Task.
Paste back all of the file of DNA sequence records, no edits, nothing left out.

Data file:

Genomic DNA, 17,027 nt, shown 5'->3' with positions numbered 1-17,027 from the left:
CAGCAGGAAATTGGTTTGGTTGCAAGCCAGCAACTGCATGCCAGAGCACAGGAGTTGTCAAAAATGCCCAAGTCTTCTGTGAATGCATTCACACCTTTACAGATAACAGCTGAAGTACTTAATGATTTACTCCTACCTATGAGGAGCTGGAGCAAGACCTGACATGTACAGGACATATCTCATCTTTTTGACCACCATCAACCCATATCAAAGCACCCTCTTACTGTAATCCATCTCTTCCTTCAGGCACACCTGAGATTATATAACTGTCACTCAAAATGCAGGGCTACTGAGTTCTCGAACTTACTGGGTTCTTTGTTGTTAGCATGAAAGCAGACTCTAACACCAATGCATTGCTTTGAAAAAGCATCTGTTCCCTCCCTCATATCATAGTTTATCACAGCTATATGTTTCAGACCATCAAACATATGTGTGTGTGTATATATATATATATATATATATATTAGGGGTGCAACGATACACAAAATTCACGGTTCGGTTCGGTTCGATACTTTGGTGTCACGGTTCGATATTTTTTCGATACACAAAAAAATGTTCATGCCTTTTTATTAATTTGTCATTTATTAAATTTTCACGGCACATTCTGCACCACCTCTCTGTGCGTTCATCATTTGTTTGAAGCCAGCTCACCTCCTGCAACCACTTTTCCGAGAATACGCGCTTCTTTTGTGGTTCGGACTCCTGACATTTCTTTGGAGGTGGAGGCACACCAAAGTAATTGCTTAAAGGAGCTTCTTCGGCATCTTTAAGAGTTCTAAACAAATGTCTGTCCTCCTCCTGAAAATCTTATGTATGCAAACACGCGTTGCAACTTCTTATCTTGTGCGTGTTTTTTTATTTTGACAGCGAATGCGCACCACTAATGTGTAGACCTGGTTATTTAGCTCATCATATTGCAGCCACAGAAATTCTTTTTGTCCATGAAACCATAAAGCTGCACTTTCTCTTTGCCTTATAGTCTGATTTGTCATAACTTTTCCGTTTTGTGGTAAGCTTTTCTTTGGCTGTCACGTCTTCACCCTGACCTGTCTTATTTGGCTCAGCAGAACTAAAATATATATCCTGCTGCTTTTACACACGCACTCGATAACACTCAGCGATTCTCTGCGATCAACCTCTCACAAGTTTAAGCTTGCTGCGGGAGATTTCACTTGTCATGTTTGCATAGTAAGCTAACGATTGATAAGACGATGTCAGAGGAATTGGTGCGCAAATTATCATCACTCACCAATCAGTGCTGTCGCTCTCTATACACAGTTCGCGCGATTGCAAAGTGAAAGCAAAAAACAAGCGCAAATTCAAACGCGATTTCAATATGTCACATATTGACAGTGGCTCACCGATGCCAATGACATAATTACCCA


Genomic DNA, 17,027 nt, shown 5'->3' with positions numbered 1-17,027 from the left:
CAGCAGGAAATTGGTTTGGTTGCAAGCCAGCAACTGCATGCCAGAGCACAGGAGTTGTCAAAAATGCCCAAGTCTTCTGTGAATGCATTCACACCTTTACAGATAACAGCTGAAGTACTTAATGATTTACTCCTACCTATGAGGAGCTGGAGCAAGACCTGACATGTACAGGACATATCTCATCTTTTTGACCACCATCAACCCATATCAAAGCACCCTCTTACTGTAATCCATCTCTTCCTTCAGGCACACCTGAGATTATATAACTGTCACTCAAAATGCAGGGCTACTGAGTTCTCGAACTTACTGGGTTCTTTGTTGTTAGCATGAAAGCAGACTCTAACACCAATGCATTGCTTTGAAAAAGCATCTGTTCCCTCCCTCATATCATAGTTTATCACAGCTATATGTTTCAGACCATCAAACATATGTGTGTGTGTATATATATATATATATATATATATTAGGGGTGCAACGATACACAAAATTCACGGTTCGGTTCGGTTCGATACTTTGGTGTCACGGTTCGATATTTTTTCGATACACAAAAAAATGTTCATGCCTTTTTATTAATTTGTCATTTATTAAATTTTCACGGCACATTCTGCACCACCTCTCTGTGCGTTCATCATTTGTTTGAAGCCAGCTCACCTCCTGCAACCACTTTTCCGAGAATACGCGCTTCTTTTGTGGTTCGGACTCCTGACATTTCTTTGGAGGTGGAGGCACACCAAAGTAATTGCTTAAAGGAGCTTCTTCGGCATCTTTAAGAGTTCTAAACAAATGTCTGTCCTCCTCCTGAAAATCTTATGTATGCAAACACGCGTTGCAACTTCTTATCTTGTGCGTGTTTTTTTATTTTGACAGCGAATGCGCACCACTAATGTGTAGACCTGGTTATTTAGCTCATCATATTGCAGCCACAGAAATTCTTTTTGTCCATGAAACCATAAAGCTGCACTTTCTCTTTGCCTTATAGTCTGATTTGTCATAACTTTTCCGTTTTGTGGTAAGCTTTTCTTTGGCTGTCACGTCTTCACCCTGACCTGTCTTATTTGGCTCAGCAGAACTAAAATATATATCCTGCTGCTTTTACACACGCACTCGATAACACTCAGCGATTCTCTGCGATCAACCTCTCACAAGTTTAAGCTTGCTGCGGGAGATTTCACTTGTCATGTTTGCATAGTAAGCTAACGATTGATAAGACGATGTCAGAGGAATTGGTGCGCAAATTATCATCACTCACCAATCAGTGCTGTCGCTCTCTATACACAGTTCGCGCGATTGCAAAGTGAAAGCAAAAAACAAGCGCAAATTCAAACGCGATTTCAATATGTCACATATTGACAGTGGCTCACCGATGCCAATGACATAATTACCCA